The Louisville Cardinal

Ramsey, faculty, students hold diversity conversation

By Olivia Krauth–

In a full Middleton Auditorium, President James Ramsey joined faculty and students to discuss diversity on campus today.

“Today, the stage is reserved for fighters,” Pan-African Studies chair Ricky Jones said, introducing Ramsey to the crowd of students, faculty and community members.

“This is not a ‘let anyone off the hook’ situation,” Jones said. “This is not that type of gathering. This is a gathering of truth.”

“We’ve hurt the very people we’re here to serve: the students,” Ramsey said, with an audibly trembling voice.

Three weeks ago, Ramsey got caught in a media firestorm after a photo of him and his staff dressed in stereotypical Mexican garb at a Halloween luncheon made headlines. The photo led to student protests and a letter from faculty asking Ramsey to do more.

Faculty member Claudio Maldonado, Vice Provost for Diversity Mordean Taylor-Archer and SGA President Victoria Allen were some of the people who joined the stage with Ramsey.

Law student Jesus Ibanez represented the Student Assembly Against Discrimination, which has led the protests against Ramsey.

“President Ramsey’s mistake was born out of a lack of knowledge,” Ibanez said. “He was not aware of the racist history towards Mexicans in this country, such as forced deportations.”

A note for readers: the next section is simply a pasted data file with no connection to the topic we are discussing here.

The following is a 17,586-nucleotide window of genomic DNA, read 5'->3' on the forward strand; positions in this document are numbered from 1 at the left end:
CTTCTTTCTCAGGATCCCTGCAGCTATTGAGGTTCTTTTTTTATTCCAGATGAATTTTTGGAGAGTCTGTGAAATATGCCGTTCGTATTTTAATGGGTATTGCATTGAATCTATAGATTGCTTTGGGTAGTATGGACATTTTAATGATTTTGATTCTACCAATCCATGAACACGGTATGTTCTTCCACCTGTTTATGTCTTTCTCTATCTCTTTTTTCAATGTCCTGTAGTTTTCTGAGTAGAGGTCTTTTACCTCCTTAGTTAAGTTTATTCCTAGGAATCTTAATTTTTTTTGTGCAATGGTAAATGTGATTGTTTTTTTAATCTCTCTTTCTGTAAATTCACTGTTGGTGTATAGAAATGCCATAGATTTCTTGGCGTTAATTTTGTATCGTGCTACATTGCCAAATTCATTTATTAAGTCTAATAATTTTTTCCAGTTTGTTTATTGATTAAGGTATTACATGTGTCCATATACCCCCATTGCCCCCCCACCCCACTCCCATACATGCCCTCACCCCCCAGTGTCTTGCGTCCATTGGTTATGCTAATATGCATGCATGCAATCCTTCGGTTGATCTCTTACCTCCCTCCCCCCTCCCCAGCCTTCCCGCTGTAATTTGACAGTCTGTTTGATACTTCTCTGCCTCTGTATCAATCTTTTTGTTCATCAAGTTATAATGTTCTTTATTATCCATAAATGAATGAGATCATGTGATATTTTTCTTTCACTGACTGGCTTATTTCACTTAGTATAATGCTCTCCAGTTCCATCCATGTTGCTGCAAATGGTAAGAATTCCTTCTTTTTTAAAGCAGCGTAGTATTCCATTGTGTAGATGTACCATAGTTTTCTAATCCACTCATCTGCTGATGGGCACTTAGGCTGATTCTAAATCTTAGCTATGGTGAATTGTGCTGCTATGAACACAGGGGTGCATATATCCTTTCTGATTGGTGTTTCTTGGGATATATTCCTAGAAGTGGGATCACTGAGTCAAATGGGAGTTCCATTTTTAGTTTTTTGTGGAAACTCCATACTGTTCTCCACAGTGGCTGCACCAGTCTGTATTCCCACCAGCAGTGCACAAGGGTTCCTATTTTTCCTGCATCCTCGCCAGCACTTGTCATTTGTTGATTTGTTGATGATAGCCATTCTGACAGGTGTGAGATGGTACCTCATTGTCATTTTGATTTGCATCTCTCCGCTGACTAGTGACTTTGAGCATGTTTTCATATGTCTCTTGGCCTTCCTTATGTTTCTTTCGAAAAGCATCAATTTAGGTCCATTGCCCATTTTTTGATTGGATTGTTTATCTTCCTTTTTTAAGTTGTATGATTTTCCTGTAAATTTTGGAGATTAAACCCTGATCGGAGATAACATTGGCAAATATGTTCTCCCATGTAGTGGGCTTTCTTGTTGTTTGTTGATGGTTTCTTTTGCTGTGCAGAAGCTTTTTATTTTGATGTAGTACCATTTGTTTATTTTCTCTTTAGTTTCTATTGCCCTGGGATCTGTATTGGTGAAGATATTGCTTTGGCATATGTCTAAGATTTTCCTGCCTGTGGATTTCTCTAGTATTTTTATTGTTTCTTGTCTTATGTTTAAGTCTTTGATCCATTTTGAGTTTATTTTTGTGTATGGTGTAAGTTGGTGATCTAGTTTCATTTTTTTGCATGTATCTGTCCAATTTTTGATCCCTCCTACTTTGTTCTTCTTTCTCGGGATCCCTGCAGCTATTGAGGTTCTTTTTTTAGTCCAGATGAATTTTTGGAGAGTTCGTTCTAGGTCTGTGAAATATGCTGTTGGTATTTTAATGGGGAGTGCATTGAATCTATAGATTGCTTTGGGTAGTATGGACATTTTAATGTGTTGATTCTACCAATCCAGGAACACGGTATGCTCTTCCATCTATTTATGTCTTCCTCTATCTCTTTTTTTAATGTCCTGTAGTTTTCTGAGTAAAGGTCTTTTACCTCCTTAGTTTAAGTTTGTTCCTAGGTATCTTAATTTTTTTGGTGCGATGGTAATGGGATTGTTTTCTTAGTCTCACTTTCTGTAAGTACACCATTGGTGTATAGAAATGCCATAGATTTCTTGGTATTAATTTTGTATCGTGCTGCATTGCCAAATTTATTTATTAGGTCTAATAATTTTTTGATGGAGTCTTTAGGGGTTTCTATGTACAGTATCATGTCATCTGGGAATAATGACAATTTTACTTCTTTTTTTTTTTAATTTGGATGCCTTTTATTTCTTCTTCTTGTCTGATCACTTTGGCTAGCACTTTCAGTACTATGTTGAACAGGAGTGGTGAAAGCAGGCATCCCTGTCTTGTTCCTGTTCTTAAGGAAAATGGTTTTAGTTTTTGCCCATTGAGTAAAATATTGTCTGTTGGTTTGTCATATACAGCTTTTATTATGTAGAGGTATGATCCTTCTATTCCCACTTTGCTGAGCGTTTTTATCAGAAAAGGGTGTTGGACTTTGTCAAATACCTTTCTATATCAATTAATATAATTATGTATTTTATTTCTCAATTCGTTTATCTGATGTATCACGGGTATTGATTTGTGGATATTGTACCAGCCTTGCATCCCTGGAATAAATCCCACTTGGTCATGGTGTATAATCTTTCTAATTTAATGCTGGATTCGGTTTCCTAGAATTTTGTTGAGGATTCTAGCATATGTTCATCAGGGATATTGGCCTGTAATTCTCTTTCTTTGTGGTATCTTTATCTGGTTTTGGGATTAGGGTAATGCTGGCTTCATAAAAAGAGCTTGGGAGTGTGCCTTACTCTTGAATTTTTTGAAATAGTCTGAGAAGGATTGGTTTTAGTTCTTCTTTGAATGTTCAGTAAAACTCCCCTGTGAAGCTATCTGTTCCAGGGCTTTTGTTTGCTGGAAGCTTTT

“‘Should the Mexicans been offended by what happened Halloween? It doesn’t seem like that big of a deal to me.’ And I’m like, ‘Well, you need to ask the Mexicans.’ It’s not my place to decide what offends them,” Jones said.

“I would be remiss if I didn’t bring up the events happening on campuses across the nation,” Ibanez said. “Let me answer this right now: this is not Mizzou.”

 

Ibanez said the difference between U of L and Mizzou is that the president is working to correct the situation.

“We will hold you accountable every step of the way,” Ibanez said to Ramsey.

 

Chief of staff Kathleen Smith issued an apology within two hours of the photo, saying they would begin cultural sensitivity training “immediately.” As of today, this training is still being planned.

Ramsey issued a brief apology the next day, followed by a longer apology two weeks later. The latter outlined steps he would take to remedy the situation. Today, Ramsey reaffirmed his dedication to those steps, saying this will be a defining moment for U of L.

“It’s time for leaders to step up, not step down,” Ramsey said. “So I ask that you give me the opportunity to step up.”

“We learn, we move forward. That’s what we ask of our students, that’s what we ask of ourselves,” Jones said.

 

Photo by Olivia Krauth / The Louisville Cardinal